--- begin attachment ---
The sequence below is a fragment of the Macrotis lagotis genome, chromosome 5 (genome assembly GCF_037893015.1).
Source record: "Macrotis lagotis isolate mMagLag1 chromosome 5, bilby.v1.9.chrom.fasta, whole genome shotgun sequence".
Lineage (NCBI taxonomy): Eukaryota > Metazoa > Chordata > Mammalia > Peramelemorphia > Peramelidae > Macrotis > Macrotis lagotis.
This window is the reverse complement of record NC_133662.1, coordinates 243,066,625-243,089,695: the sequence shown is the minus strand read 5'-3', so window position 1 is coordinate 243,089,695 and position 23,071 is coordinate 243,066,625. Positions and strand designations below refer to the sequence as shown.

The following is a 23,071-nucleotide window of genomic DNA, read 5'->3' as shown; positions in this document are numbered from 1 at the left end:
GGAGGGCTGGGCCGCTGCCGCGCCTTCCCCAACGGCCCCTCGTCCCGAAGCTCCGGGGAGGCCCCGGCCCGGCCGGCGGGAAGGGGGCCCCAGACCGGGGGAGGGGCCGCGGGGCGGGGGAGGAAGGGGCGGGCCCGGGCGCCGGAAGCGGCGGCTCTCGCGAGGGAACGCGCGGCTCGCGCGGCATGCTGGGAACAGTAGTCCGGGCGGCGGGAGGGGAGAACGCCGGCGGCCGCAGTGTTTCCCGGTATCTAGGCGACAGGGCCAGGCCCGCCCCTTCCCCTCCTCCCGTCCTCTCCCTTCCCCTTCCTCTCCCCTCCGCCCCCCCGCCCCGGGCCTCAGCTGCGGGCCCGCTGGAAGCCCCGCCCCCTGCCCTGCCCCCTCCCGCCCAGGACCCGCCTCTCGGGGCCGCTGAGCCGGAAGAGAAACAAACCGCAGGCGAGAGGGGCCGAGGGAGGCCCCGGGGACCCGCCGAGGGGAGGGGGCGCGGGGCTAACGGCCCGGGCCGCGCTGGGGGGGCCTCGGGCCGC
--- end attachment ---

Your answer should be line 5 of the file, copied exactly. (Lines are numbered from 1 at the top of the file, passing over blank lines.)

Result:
The following is a 23,071-nucleotide window of genomic DNA, read 5'->3' as shown; positions in this document are numbered from 1 at the left end: